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National Museum of Health and Medicine

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AS+GG designed a new kind of museum is a living organism, both metaphorically and in terms of sustainable energy generation. The National Museum of Health and Medicine Chicago will function as a bridge between the physical and virtual realms.

The museum’s parent institution, the National Museum of Health and Medicine (NMHM) in Washington, D.C., is one of America’s oldest and most respected institutions – and one of its most forward-looking. With roots in the 19th Century—its collections include remnants of the remains of Abraham Lincoln, John Wilkes Booth, and other key figures from the Civil War—NMHM is at the forefront of a 21st Century exploration of the cutting edge of museum science.

The museum’s extensive historic, anatomical, and embryology collections are now in the process of being digitized and made available online, which will be of incalculable value to medical researchers, pathologists, clinicians, forensic scientists, and scholars in various other fields throughout the world. These digital collections, data archives, and related computational resources will soon be housed in NMHM’s new satellite location in Chicago.

The exhibit spaces will be playful; fluidly sculpted with an organic character, with walls, floors, and ceilings flowing into one another seamlessly. A signature feature of these spaces will be a plug-and-play system of display modules that can rise from the floor and/or hang from the ceiling, each module displaying actual artifacts with complex digital overlays. These modules can also act as portals into the museum’s virtual spaces.

As visitors pass through the interactive interior spaces, they will uncover layer after layer of information about the human body. And like nutrients within a body, visitors will generate energy for the building via developing technologies such as a heel-strike system, which harvests the force produced by foot traffic. That power will then be visually expressed in various forms, on interior surfaces as well as on the building envelope. When the museum is lightly populated, for example, it will exude a quiet energy; when it’s buzzing with activity, it will visibly flicker and pulse with the physical presence of its occupants.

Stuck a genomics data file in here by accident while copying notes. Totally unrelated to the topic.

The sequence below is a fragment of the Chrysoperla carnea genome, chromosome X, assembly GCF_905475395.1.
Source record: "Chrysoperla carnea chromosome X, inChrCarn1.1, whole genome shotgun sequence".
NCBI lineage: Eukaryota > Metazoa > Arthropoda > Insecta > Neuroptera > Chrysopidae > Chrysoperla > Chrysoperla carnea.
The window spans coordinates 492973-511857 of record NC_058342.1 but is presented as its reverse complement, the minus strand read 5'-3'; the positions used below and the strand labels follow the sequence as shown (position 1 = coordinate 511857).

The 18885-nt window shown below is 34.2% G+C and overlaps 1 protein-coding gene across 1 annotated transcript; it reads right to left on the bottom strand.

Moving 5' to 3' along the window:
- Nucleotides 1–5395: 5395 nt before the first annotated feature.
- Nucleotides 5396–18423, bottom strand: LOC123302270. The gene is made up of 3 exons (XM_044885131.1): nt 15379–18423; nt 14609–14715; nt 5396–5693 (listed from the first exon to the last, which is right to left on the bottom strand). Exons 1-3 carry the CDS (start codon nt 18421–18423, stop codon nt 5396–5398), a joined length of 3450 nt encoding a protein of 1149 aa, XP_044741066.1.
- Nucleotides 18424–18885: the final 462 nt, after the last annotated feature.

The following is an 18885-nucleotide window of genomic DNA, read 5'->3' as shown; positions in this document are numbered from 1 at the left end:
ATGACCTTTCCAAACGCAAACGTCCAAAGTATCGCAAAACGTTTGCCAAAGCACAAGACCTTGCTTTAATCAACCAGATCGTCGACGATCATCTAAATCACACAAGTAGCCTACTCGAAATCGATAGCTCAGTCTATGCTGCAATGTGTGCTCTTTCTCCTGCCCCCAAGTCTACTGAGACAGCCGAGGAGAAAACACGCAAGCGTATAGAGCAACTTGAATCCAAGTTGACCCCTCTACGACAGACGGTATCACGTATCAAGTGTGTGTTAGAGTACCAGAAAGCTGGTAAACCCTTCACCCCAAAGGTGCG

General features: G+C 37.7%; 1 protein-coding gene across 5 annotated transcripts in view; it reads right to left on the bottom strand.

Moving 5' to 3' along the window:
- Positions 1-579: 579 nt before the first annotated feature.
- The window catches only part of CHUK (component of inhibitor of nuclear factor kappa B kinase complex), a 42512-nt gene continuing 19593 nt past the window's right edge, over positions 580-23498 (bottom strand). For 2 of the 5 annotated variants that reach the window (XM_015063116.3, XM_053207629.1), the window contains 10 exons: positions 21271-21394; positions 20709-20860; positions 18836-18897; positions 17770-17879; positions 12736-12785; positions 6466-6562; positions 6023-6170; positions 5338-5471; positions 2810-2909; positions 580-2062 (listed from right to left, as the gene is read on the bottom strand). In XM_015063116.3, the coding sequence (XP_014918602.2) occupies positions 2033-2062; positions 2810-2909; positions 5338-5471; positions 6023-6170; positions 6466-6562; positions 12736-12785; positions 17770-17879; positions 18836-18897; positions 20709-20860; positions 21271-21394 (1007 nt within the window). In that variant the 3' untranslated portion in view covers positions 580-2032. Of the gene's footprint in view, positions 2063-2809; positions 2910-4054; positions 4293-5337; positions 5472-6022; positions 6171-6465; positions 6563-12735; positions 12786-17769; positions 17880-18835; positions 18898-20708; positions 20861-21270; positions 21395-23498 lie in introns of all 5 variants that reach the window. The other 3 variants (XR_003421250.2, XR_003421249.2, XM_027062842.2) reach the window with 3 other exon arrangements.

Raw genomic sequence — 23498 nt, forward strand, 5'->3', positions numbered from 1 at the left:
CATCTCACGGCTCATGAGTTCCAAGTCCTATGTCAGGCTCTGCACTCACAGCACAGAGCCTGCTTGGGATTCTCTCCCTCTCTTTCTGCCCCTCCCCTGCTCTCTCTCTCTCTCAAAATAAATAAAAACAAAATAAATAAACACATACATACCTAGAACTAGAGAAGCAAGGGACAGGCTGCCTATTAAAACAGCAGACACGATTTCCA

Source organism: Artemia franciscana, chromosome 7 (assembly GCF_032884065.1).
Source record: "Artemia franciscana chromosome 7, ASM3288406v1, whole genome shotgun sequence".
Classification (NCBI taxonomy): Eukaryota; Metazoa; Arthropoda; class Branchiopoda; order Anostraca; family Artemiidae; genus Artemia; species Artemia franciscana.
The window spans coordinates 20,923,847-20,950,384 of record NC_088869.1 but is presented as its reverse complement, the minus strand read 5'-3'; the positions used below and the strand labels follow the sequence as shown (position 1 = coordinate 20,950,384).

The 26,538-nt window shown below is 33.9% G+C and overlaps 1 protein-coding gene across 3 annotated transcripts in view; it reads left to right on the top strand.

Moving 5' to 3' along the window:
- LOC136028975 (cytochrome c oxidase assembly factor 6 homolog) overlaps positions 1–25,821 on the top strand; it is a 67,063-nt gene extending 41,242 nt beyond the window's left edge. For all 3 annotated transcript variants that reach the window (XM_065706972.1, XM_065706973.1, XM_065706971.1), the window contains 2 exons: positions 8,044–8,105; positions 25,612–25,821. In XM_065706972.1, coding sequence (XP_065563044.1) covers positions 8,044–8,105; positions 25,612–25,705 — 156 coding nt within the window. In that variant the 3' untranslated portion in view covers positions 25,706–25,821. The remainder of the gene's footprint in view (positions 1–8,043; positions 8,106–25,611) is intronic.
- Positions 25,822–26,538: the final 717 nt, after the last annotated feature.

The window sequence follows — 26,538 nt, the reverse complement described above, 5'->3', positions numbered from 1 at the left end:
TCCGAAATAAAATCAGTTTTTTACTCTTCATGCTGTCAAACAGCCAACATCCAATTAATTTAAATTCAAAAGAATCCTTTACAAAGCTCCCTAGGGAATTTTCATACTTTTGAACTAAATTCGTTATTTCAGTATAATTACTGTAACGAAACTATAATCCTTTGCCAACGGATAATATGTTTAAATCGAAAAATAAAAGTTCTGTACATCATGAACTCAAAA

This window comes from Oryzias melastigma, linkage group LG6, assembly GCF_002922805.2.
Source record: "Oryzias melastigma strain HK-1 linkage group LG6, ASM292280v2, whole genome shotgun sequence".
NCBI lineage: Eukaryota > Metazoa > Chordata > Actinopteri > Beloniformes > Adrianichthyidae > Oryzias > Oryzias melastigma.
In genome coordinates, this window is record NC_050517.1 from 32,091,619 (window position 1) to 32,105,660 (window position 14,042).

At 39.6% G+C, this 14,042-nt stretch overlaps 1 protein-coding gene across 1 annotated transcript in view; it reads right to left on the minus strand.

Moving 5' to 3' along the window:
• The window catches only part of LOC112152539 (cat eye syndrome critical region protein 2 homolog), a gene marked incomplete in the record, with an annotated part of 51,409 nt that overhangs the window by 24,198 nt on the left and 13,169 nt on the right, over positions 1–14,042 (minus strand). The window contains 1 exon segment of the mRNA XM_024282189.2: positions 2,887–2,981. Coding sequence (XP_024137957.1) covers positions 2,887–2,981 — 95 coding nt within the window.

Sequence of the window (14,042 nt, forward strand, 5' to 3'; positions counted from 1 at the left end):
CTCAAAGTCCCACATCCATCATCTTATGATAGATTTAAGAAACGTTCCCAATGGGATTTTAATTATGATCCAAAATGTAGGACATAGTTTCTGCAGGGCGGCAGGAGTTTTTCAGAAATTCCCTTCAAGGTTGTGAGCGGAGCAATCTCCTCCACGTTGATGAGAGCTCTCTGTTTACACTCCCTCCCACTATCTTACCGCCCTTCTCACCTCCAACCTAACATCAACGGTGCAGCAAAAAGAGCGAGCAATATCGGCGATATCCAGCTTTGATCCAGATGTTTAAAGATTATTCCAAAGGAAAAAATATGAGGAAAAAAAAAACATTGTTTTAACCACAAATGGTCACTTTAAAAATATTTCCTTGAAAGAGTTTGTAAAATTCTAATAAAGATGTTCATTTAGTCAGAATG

An important way that this facility will differ from previous museums will be the flexibility of the way exhibit content will be presented to the viewer. Virtually all of the interior surfaces of the building will be able to display visual and audio data. The dynamic configurability of these display surfaces will allow visitors to view individually customized exhibit content as they move throughout the building. When visitors enter the exhibit space, they will check out headphones with integrated RFID chips. The headset will allow the user to select from a variety of exhibits to view.  As the patron moves through the exhibit spaces, his or her presence will be detected and tracked to allow the museum’s display surfaces to dynamically configure themselves to show the specific exhibit content to that visitor. The next visitor following along may see a completely different exhibit in the same locations throughout the building.

Elsewhere in the building, a virtual-reality chamber will allow visitors, including researchers, to interact with digital versions of biological specimens from the collections. One intriguing possibility is that viewers could view digital representations of brain activity or other organic functions as transmitted by sensors from a living subject. Other features include a 300-seat auditorium that will allow still and video images to be projected on its walls, ceiling, and floor. Digital imagery relating to the museum and its programming will be projected on a high-tech “wrapper” for the facade.

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